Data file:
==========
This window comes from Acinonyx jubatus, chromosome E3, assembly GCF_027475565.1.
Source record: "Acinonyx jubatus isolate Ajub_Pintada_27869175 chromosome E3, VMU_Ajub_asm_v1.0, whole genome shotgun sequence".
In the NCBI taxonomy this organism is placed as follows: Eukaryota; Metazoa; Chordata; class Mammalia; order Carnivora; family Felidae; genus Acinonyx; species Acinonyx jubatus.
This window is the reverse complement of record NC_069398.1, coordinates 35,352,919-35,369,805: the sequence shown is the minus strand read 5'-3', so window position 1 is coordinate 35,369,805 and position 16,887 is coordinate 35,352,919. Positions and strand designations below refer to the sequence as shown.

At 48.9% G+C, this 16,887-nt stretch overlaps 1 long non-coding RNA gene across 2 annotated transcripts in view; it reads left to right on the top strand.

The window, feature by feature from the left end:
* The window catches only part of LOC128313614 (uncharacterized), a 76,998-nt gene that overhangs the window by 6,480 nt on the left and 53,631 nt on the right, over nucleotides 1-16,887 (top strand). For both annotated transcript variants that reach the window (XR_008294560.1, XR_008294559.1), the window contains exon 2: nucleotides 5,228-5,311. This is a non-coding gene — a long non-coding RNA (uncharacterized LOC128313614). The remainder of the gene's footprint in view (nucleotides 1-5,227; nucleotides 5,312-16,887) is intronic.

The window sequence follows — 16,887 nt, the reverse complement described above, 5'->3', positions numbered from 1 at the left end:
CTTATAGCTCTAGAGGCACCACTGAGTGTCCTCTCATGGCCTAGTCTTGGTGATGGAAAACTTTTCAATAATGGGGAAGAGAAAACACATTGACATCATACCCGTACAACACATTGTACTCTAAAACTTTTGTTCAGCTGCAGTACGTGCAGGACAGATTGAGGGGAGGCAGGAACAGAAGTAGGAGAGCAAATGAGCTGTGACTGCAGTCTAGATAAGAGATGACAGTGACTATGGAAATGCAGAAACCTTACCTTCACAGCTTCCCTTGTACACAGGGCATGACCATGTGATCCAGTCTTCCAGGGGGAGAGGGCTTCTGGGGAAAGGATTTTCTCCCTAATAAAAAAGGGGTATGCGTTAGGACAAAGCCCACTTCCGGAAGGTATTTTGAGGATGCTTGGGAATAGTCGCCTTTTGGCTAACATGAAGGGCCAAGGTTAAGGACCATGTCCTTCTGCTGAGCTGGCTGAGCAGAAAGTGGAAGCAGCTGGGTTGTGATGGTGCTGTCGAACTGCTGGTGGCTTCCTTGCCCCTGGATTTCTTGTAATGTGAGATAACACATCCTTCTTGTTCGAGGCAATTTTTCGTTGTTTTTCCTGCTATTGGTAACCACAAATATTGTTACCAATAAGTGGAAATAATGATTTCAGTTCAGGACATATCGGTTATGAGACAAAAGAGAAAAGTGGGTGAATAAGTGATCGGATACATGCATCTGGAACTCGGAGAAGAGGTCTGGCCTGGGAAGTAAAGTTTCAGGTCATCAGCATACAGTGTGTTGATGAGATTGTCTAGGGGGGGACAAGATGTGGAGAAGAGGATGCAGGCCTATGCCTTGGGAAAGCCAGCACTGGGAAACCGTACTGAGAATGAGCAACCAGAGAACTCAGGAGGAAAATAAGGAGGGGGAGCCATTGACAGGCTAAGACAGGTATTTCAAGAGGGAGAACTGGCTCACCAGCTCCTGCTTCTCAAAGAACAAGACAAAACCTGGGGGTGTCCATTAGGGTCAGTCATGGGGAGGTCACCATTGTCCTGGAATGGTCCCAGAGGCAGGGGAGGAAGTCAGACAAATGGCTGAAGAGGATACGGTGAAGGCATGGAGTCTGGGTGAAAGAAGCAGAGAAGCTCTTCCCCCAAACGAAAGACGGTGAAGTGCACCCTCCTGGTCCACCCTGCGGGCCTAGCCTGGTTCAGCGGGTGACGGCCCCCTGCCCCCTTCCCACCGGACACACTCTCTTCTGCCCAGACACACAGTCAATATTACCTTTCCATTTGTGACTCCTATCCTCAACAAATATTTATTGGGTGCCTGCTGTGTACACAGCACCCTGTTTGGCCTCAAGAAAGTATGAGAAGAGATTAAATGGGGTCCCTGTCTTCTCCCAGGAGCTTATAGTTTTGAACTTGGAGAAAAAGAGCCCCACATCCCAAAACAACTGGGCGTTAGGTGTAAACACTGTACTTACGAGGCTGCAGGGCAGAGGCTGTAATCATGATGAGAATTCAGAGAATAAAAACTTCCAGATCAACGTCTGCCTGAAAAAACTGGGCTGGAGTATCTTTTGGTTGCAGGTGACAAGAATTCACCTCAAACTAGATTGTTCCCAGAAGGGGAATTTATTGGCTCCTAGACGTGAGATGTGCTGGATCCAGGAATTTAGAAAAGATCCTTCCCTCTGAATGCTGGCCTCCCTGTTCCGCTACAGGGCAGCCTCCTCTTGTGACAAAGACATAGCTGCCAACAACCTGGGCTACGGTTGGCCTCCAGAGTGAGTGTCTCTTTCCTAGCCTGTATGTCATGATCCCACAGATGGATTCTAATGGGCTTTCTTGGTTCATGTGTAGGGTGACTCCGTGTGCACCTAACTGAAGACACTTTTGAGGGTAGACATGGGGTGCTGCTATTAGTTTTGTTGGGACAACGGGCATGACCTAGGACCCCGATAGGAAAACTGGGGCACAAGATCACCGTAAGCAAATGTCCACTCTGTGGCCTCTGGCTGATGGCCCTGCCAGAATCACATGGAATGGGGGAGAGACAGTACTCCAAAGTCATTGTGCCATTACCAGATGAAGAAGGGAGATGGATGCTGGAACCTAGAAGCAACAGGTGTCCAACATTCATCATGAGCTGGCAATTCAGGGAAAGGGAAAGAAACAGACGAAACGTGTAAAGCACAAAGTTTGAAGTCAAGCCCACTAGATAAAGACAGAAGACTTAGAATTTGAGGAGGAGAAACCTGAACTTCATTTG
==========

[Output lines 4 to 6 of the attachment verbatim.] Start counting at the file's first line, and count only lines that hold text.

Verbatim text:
This window is the reverse complement of record NC_069398.1, coordinates 35,352,919-35,369,805: the sequence shown is the minus strand read 5'-3', so window position 1 is coordinate 35,369,805 and position 16,887 is coordinate 35,352,919. Positions and strand designations below refer to the sequence as shown.

At 48.9% G+C, this 16,887-nt stretch overlaps 1 long non-coding RNA gene across 2 annotated transcripts in view; it reads left to right on the top strand.

The window, feature by feature from the left end: